I finally arrive on the Caltech campus in Pasadena, California, around 3:30 a.m. on Friday, Sept. 15 to bear witness to the final gravitational dance between the Cassini spacecraft and the so-called “Jewel of the Solar System,” the planet Saturn. Hundreds of scientists and engineers whose careers have intersected with Cassini over the years have come from all over the world to pay their last respects to a mission that has touched their lives and brought so many people together. In a very real sense, this is a large multi-generational family who has worked together for decades. They laugh and cry together and share in the beautiful legacy they have built.
Live coverage from mission control at NASA’s Jet Propulsion Laboratory (JPL) begins at 4 a.m., projected onto three gigantic screens on the Beckman Mall lawn at Caltech. For nearly the next hour, the crowd watches for the inevitable loss of signal. But let’s pause the clock for one moment to talk about why we are here.
The Cassini mission was a NASA flagship mission that orbited Saturn and its wonderful moons and rings for more than 13 years. Launched Oct. 15, 1997, the spacecraft arrived at its destination on June 30, 2004 and began sending us a constant stream of revolutionary discoveries, which changed our understanding of the Saturn system, as well as the solar system as a whole. Cassini was able to interrogate Saturn, its moons and rings with a host of sophisticated scientific instruments, allowing for unprecedented discoveries.
Dr. Larry Esposito of the Laboratory for Atmospheric and Space Physics (LASP) at the University of Colorado and principle investigator for the Ultraviolet Imaging Spectrograph (UVIS) on-board Cassini has been with the project since its inception, nearly 30 years ago. “I am proud of the Cassini mission accomplishments, but sad to see it end,” says Esposito who has led the team of scientists and students who work with UVIS data. Esposito adds, “The UVIS team has had great accomplishments” and “produced many [scientific] papers and trained many students.”
The UVIS instrument has allowed for spectroscopic analysis of Saturn, its moons and rings. An imaging spectrograph examines light (in this case ultraviolet light) in many different wavelengths. You can think of these wavelengths as different colors of light. Unlike your digital camera, which reads red, green and blue light, a spectrograph can examine hundreds or even thousands of colors at once. These data are collectively called a spectrum and can provide clues about the composition of the material that the instrument is investigating. Think of the spectrum as a fingerprint. Each material has its own spectral fingerprint. Utilizing these data, scientists can determine the composition of the rings, moons and the atmospheres of Saturn and Titan.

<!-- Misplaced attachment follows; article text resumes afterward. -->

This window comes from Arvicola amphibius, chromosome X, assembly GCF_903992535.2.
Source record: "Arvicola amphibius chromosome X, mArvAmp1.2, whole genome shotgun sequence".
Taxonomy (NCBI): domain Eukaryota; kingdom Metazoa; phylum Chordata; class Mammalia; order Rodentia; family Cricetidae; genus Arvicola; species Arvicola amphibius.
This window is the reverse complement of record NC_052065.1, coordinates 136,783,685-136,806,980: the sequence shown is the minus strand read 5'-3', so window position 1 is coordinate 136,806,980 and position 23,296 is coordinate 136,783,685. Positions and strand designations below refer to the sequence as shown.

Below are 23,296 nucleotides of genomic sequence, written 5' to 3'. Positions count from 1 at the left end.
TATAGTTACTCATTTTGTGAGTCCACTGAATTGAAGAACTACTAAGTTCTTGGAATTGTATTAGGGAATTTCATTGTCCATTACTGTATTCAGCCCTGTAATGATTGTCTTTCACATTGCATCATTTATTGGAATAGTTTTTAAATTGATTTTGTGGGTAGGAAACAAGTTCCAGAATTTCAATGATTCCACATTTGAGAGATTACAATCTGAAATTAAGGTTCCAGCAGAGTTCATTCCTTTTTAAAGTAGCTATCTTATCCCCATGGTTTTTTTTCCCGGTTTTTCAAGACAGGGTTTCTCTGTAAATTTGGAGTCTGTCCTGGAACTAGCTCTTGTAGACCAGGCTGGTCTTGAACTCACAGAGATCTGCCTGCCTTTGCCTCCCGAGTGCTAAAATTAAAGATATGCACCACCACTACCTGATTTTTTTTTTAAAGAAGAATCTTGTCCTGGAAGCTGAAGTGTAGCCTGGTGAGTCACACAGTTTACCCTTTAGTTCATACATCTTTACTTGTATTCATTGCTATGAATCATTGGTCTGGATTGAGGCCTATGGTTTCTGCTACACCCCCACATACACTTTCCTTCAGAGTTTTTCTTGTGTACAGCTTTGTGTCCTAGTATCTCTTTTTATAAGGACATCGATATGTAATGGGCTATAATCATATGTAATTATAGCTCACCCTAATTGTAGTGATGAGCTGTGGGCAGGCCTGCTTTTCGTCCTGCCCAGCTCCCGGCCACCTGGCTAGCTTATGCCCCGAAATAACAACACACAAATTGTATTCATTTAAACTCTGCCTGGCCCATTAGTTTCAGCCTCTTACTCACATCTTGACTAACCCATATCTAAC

Perhaps the most stunning finding of the mission was the discovery of water ice jets on the south pole of the little moon Enceladus, which revealed for the first time a liquid water ocean hidden beneath its icy crust. This unexpected wonder taught us that oceans, and the existence of conditions favorable to life, were much more common than we previously believed. An evaluation of the potential for life on Enceladus will have to be left to future missions, but Cassini has pointed the way. UVIS played a key roll in identifying the composition of those plumes of water.
According to Dr. Amanda Hendrix at the Planetary Science Institute, who has been a part of the UVIS team since 1999 and has served as a co-investigator, “The contributions of UVIS to the plume discovery at Enceladus, and to its continued study, have been particularly important.” Her primary role has been to investigate the surface composition of Saturn’s icy satellites, such as Phoebe, Enceladus and others.
In the final moments of the mission, the crowd at Caltech becomes very quiet. The end is inevitable, but the human psyche strains against such suspense. Two minutes and counting until expected loss of radio signal. The live feed from mission control at JPL gives the audience a view of the live telemetry, the radio signal from the spacecraft. At 4:55, we are informed that the altitude of the spacecraft is only 1,000 miles above the planet. Forty-six seconds later the display in front of us shows the signal fade to zero. A silence comes over the crowd until we hear the official word from Program Manager Earl Maize, “The signal from the spacecraft is gone, and within the next 45 seconds, so will be the spacecraft.”
And then something wonderful happens: applause. Tears are certainly welling up in many peoples eyes, including my own, but the overwhelming feeling I get from those around me is one of camaraderie and bitter-sweet happiness. People are hugging, crying and smiling. Many hundreds of people from 27 different nations participated in this epic journey. And none of them will ever forget it.
As Dr. Hendrix puts it, “It was very moving. What an outstandingly wonderful mission Cassini has been. … It’s sad to have the spacecraft now gone, but it’s been an awesome mission. And there’s still so much data to analyze!”
The body of scientific knowledge gained, with nearly 4,000 scientific papers published to date, will be Cassini’s legacy and will inspire future generations of scientists for decades to come.
Josh Elliott is a scientific programmer and professional research assistant at the Laboratory for Atmospheric and Space Physics, CU Boulder